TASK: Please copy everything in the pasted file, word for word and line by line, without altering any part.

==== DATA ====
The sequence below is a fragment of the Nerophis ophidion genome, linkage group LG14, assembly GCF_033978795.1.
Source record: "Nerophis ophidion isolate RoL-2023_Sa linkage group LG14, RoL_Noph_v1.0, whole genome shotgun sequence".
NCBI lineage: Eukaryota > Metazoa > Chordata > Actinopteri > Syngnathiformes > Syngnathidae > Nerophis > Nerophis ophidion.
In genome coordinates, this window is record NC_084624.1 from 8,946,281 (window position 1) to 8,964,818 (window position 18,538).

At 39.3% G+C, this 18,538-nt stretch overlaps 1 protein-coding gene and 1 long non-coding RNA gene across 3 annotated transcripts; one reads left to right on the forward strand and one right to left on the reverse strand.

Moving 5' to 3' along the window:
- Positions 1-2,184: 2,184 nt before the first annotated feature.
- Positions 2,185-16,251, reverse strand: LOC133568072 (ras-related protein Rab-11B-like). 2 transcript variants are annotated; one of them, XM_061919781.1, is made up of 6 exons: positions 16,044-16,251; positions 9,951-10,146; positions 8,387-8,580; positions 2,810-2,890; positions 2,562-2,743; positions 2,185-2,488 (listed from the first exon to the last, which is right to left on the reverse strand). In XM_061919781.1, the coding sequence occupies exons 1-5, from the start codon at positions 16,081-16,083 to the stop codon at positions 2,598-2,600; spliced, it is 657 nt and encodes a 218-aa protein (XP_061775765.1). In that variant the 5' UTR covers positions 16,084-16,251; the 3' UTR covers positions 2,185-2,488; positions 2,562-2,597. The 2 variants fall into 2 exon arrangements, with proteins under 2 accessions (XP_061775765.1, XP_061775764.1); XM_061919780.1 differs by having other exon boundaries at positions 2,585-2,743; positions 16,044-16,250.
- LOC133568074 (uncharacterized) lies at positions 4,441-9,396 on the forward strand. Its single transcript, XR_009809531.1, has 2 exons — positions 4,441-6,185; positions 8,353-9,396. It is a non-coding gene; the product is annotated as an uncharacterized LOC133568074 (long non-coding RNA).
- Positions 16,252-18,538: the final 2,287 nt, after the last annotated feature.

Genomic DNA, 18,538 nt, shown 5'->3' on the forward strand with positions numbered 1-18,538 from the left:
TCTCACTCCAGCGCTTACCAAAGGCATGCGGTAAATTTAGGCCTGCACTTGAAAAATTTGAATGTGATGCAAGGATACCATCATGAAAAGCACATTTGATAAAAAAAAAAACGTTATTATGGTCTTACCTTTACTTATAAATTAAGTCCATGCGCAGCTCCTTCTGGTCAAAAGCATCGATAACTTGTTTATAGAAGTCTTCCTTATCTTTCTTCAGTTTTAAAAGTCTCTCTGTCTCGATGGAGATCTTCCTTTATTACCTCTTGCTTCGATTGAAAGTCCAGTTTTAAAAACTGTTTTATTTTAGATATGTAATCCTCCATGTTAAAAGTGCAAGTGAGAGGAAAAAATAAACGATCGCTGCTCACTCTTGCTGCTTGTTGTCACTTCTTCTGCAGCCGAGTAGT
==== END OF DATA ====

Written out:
The sequence below is a fragment of the Nerophis ophidion genome, linkage group LG14, assembly GCF_033978795.1.
Source record: "Nerophis ophidion isolate RoL-2023_Sa linkage group LG14, RoL_Noph_v1.0, whole genome shotgun sequence".
NCBI lineage: Eukaryota > Metazoa > Chordata > Actinopteri > Syngnathiformes > Syngnathidae > Nerophis > Nerophis ophidion.
In genome coordinates, this window is record NC_084624.1 from 8,946,281 (window position 1) to 8,964,818 (window position 18,538).

At 39.3% G+C, this 18,538-nt stretch overlaps 1 protein-coding gene and 1 long non-coding RNA gene across 3 annotated transcripts; one reads left to right on the forward strand and one right to left on the reverse strand.

Moving 5' to 3' along the window:
- Positions 1-2,184: 2,184 nt before the first annotated feature.
- Positions 2,185-16,251, reverse strand: LOC133568072 (ras-related protein Rab-11B-like). 2 transcript variants are annotated; one of them, XM_061919781.1, is made up of 6 exons: positions 16,044-16,251; positions 9,951-10,146; positions 8,387-8,580; positions 2,810-2,890; positions 2,562-2,743; positions 2,185-2,488 (listed from the first exon to the last, which is right to left on the reverse strand). In XM_061919781.1, the coding sequence occupies exons 1-5, from the start codon at positions 16,081-16,083 to the stop codon at positions 2,598-2,600; spliced, it is 657 nt and encodes a 218-aa protein (XP_061775765.1). In that variant the 5' UTR covers positions 16,084-16,251; the 3' UTR covers positions 2,185-2,488; positions 2,562-2,597. The 2 variants fall into 2 exon arrangements, with proteins under 2 accessions (XP_061775765.1, XP_061775764.1); XM_061919780.1 differs by having other exon boundaries at positions 2,585-2,743; positions 16,044-16,250.
- LOC133568074 (uncharacterized) lies at positions 4,441-9,396 on the forward strand. Its single transcript, XR_009809531.1, has 2 exons — positions 4,441-6,185; positions 8,353-9,396. It is a non-coding gene; the product is annotated as an uncharacterized LOC133568074 (long non-coding RNA).
- Positions 16,252-18,538: the final 2,287 nt, after the last annotated feature.

Genomic DNA, 18,538 nt, shown 5'->3' on the forward strand with positions numbered 1-18,538 from the left:
TCTCACTCCAGCGCTTACCAAAGGCATGCGGTAAATTTAGGCCTGCACTTGAAAAATTTGAATGTGATGCAAGGATACCATCATGAAAAGCACATTTGATAAAAAAAAAAACGTTATTATGGTCTTACCTTTACTTATAAATTAAGTCCATGCGCAGCTCCTTCTGGTCAAAAGCATCGATAACTTGTTTATAGAAGTCTTCCTTATCTTTCTTCAGTTTTAAAAGTCTCTCTGTCTCGATGGAGATCTTCCTTTATTACCTCTTGCTTCGATTGAAAGTCCAGTTTTAAAAACTGTTTTATTTTAGATATGTAATCCTCCATGTTAAAAGTGCAAGTGAGAGGAAAAAATAAACGATCGCTGCTCACTCTTGCTGCTTGTTGTCACTTCTTCTGCAGCCGAGTAGT